If you google the term ‘life hacks’ you will turn up pages of tips for making life easier. Some are not relevant to most people, some are geographically specific but many are the sort of useful little ideas that make your day that little bit more straightforward.
Permaculture appeals to me because it works a bit like that, it just makes sense, falls into place and all rubs along really well together. It’s about making the most of what you’ve got, finding the easier path and living alongside what already exists wherever possible.
We are always looking for ways here to make our life that wee bit easier, find the positives and make the most of what we’ve got. One of our biggest expenses and faffs each week is the laundry. Back in mainland land we would have the washing machine going most days and getting the washing done was a constant concern while we were WWOOFing.
We have way less washing these days, mostly because we have way less clothes and way less reasons to wear anything other than jeans. No weekly swimming lessons, different uniforms for Badgers, Beavers,Rainbows, Sea Scouts. We all wear wellies more or less all of the time and given the first time you step outside the front door of the static you are going to get mud splatters up your legs you tend to only change your jeans because they smell or because you have actually fallen over and got properly muddy. But there is still a good couple of (laundrette sized) loads every week to do and getting it down to the village a mile away, through the washing machine and tumble drier and back up to the croft again can write off most of a whole day every week, or at least mean you are walking down to the village and back multiple times to swap loads between washer and dryer, not to mention the cost (£2.50 per load to wash, about £3.00 per load to dry).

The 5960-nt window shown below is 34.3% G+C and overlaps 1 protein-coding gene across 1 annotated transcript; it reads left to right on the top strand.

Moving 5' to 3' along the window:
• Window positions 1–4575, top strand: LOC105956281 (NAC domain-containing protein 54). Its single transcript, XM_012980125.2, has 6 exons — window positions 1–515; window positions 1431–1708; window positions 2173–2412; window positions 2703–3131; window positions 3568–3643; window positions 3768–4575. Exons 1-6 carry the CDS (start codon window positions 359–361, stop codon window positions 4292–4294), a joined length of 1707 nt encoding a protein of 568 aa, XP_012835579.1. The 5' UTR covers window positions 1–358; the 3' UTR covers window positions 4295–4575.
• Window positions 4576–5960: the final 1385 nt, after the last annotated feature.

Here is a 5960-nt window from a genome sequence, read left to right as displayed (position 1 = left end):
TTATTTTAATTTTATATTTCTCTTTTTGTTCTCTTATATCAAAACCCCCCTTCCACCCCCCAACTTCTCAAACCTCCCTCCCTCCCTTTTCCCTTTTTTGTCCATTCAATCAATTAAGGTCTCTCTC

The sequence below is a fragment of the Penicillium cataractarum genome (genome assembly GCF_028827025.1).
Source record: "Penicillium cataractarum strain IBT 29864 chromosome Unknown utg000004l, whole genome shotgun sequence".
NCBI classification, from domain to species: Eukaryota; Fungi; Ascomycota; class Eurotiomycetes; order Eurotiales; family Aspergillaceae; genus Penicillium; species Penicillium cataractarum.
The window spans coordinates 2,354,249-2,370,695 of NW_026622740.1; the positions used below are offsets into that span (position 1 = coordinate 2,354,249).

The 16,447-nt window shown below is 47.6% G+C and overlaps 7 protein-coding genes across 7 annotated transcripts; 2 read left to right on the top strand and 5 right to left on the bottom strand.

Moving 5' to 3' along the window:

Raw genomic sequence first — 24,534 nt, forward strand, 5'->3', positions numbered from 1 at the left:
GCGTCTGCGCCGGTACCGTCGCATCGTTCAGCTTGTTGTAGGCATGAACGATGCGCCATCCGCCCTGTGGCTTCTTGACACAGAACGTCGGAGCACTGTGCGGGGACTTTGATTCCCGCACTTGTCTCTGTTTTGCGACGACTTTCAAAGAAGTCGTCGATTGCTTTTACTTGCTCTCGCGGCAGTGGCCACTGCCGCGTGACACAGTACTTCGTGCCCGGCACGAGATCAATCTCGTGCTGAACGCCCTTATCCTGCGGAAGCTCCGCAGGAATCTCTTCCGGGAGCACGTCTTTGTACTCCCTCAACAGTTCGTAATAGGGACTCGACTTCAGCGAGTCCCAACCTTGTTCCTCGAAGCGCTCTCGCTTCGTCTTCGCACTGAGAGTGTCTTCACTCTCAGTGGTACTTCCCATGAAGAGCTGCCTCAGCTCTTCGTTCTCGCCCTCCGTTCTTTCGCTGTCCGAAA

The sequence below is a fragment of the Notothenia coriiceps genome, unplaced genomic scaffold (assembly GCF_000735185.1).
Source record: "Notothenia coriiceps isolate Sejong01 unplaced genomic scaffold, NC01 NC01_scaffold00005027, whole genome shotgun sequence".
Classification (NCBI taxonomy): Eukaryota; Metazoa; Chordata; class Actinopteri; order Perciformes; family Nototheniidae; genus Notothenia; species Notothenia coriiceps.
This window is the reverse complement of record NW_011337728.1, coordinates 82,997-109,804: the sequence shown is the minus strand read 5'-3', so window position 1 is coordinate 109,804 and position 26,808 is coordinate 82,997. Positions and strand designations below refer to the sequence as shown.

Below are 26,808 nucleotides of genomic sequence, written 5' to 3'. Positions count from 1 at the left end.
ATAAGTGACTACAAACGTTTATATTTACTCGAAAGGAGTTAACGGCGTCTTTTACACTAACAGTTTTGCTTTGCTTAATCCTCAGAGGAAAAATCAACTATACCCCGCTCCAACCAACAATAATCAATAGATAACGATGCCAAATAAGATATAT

Last week I fell over, baoth knees, in the mud. I happened to be on my way to swap over laundry so in the style of that old Levi ad I stripped off the dirty jeans and bunged them in the wash and put on a pair of clean ones fresh out of the dryer. Except they didn’t actually get very clean. So I brought them back up and stuck them on the washing line where they spent the next five days getting rained on, hailed on and blown about in the wind. Today they were clean, rinsed and almost dry so we bought them in to air infront of the log burner. Which gave us the idea that instead of taking the full basket down to process for the best part of £20 we seperated it out. The pants, socks, t shirts, pyjamas have all been handwashed in the shower and then hung on the line for a final rinse, the stuff like jeans and jumpers which require more of a freshen than an actual wash have just been hung straight out on the line.
I still yearn for a washing machine and one day soon might even have one, but for now this feels a lot less hassle than slipping down the muddy hill with a load of laundry.